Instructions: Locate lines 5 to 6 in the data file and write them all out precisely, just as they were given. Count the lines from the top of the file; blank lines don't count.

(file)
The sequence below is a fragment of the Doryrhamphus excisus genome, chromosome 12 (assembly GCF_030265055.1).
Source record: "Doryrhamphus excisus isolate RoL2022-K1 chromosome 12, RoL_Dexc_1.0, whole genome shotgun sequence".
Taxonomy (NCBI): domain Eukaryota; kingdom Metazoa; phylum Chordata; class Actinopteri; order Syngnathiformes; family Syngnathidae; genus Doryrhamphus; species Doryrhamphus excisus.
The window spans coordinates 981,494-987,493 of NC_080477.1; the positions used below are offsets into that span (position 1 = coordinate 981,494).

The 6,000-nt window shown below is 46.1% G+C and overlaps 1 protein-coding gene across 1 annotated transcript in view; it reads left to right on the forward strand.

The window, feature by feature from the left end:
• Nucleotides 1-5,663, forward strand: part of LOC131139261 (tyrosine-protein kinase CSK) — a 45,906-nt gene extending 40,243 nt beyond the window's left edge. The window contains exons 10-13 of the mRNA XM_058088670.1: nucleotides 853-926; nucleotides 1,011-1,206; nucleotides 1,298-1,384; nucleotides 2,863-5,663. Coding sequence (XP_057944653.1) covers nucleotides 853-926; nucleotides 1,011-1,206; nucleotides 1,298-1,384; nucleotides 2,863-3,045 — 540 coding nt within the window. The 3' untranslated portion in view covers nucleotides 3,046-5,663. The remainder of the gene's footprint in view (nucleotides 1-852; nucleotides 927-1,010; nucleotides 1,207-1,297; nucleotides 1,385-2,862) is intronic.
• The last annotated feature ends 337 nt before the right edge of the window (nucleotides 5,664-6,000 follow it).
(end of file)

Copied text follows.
The 6,000-nt window shown below is 46.1% G+C and overlaps 1 protein-coding gene across 1 annotated transcript in view; it reads left to right on the forward strand.

The window, feature by feature from the left end: